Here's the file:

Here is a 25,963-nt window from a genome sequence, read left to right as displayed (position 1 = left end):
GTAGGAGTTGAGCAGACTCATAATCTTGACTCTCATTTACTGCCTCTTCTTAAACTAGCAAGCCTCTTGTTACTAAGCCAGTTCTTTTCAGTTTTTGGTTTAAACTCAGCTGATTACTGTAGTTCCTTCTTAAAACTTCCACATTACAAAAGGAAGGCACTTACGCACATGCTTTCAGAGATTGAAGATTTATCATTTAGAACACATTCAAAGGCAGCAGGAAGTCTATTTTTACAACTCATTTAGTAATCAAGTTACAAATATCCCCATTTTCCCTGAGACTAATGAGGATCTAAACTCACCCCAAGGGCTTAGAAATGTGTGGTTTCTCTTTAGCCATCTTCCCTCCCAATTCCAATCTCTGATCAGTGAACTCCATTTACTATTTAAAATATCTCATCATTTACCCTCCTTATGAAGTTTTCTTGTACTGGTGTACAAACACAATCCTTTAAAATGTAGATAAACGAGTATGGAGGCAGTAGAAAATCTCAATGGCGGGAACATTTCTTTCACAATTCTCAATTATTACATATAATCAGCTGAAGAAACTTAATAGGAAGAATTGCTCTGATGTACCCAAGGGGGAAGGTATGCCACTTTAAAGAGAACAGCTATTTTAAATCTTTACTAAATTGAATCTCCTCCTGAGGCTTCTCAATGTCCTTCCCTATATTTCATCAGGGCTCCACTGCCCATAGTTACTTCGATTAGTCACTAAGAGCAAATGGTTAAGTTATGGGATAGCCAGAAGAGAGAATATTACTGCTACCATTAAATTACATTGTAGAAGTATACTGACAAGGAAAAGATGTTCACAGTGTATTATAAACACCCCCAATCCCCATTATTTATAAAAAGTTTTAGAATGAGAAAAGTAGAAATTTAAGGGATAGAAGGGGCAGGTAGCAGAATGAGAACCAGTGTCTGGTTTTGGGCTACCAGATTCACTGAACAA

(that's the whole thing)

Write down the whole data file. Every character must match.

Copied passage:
Here is a 25,963-nt window from a genome sequence, read left to right as displayed (position 1 = left end):
GTAGGAGTTGAGCAGACTCATAATCTTGACTCTCATTTACTGCCTCTTCTTAAACTAGCAAGCCTCTTGTTACTAAGCCAGTTCTTTTCAGTTTTTGGTTTAAACTCAGCTGATTACTGTAGTTCCTTCTTAAAACTTCCACATTACAAAAGGAAGGCACTTACGCACATGCTTTCAGAGATTGAAGATTTATCATTTAGAACACATTCAAAGGCAGCAGGAAGTCTATTTTTACAACTCATTTAGTAATCAAGTTACAAATATCCCCATTTTCCCTGAGACTAATGAGGATCTAAACTCACCCCAAGGGCTTAGAAATGTGTGGTTTCTCTTTAGCCATCTTCCCTCCCAATTCCAATCTCTGATCAGTGAACTCCATTTACTATTTAAAATATCTCATCATTTACCCTCCTTATGAAGTTTTCTTGTACTGGTGTACAAACACAATCCTTTAAAATGTAGATAAACGAGTATGGAGGCAGTAGAAAATCTCAATGGCGGGAACATTTCTTTCACAATTCTCAATTATTACATATAATCAGCTGAAGAAACTTAATAGGAAGAATTGCTCTGATGTACCCAAGGGGGAAGGTATGCCACTTTAAAGAGAACAGCTATTTTAAATCTTTACTAAATTGAATCTCCTCCTGAGGCTTCTCAATGTCCTTCCCTATATTTCATCAGGGCTCCACTGCCCATAGTTACTTCGATTAGTCACTAAGAGCAAATGGTTAAGTTATGGGATAGCCAGAAGAGAGAATATTACTGCTACCATTAAATTACATTGTAGAAGTATACTGACAAGGAAAAGATGTTCACAGTGTATTATAAACACCCCCAATCCCCATTATTTATAAAAAGTTTTAGAATGAGAAAAGTAGAAATTTAAGGGATAGAAGGGGCAGGTAGCAGAATGAGAACCAGTGTCTGGTTTTGGGCTACCAGATTCACTGAACAA